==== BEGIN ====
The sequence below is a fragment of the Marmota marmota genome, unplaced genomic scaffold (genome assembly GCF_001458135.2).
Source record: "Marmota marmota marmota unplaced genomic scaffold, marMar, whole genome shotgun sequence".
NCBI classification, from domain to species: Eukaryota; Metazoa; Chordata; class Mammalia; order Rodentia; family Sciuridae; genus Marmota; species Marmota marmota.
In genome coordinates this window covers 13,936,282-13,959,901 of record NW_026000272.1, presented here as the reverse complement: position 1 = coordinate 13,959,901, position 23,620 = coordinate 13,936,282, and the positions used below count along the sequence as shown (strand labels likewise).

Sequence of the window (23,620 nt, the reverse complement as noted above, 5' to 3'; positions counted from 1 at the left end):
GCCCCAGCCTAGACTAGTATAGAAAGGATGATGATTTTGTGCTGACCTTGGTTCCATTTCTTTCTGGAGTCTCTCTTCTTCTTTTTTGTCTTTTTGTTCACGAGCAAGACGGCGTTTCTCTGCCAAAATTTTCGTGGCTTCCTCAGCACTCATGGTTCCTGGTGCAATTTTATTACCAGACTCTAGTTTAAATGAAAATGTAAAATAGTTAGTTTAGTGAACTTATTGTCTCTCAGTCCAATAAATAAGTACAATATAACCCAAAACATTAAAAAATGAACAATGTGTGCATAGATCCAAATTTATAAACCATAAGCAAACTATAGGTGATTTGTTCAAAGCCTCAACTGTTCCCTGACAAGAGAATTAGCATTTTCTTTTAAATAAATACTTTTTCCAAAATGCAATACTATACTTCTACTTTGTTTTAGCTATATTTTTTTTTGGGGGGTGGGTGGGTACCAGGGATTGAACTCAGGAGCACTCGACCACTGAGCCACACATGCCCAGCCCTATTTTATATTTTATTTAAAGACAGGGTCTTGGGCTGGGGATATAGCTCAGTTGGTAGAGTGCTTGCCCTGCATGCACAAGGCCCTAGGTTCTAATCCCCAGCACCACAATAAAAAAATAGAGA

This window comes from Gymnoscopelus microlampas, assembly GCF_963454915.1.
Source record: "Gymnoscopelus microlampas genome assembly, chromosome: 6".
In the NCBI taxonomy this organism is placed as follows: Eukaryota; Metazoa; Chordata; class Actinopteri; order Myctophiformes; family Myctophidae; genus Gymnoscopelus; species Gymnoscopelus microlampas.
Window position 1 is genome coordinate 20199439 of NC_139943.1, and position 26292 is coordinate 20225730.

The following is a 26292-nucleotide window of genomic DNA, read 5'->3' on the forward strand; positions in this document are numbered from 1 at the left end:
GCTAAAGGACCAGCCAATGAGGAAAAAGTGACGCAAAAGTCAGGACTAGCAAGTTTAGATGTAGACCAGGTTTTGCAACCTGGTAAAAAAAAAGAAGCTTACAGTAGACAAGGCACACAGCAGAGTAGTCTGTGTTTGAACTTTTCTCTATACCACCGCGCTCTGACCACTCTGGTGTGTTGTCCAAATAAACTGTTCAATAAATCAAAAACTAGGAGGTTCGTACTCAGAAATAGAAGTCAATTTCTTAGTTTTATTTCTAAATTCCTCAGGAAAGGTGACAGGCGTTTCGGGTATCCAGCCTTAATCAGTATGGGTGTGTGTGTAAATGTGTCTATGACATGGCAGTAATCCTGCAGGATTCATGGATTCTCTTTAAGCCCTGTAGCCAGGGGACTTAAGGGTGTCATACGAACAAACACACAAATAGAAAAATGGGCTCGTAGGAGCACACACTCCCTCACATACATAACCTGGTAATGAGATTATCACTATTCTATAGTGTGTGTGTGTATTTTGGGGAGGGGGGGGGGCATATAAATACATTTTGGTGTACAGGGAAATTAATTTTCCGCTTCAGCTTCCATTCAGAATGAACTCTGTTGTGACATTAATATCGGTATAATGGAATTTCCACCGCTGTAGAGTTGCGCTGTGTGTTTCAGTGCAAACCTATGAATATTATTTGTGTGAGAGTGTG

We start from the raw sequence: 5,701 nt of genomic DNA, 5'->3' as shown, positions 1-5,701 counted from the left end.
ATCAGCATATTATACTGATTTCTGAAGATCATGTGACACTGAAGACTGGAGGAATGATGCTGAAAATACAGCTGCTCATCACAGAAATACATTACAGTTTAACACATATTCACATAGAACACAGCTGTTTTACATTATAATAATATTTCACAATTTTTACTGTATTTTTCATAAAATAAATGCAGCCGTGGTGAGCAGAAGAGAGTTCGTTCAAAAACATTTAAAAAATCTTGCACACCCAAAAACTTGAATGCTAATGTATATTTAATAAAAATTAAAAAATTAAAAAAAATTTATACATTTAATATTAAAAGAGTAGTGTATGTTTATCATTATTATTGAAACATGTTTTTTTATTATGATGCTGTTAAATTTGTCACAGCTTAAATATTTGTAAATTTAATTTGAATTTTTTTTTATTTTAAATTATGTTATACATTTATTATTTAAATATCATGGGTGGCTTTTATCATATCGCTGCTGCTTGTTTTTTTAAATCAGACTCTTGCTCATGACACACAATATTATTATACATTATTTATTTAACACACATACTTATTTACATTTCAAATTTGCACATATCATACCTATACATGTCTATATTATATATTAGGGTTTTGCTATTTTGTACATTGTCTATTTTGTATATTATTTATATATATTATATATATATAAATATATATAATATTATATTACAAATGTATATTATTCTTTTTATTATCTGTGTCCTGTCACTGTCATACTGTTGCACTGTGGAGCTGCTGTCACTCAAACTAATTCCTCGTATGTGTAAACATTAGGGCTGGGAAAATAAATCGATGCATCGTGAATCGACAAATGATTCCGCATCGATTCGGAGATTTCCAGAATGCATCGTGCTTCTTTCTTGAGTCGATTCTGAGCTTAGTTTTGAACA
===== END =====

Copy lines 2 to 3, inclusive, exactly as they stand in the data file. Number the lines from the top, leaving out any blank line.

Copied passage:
Source record: "Marmota marmota marmota unplaced genomic scaffold, marMar, whole genome shotgun sequence".
NCBI classification, from domain to species: Eukaryota; Metazoa; Chordata; class Mammalia; order Rodentia; family Sciuridae; genus Marmota; species Marmota marmota.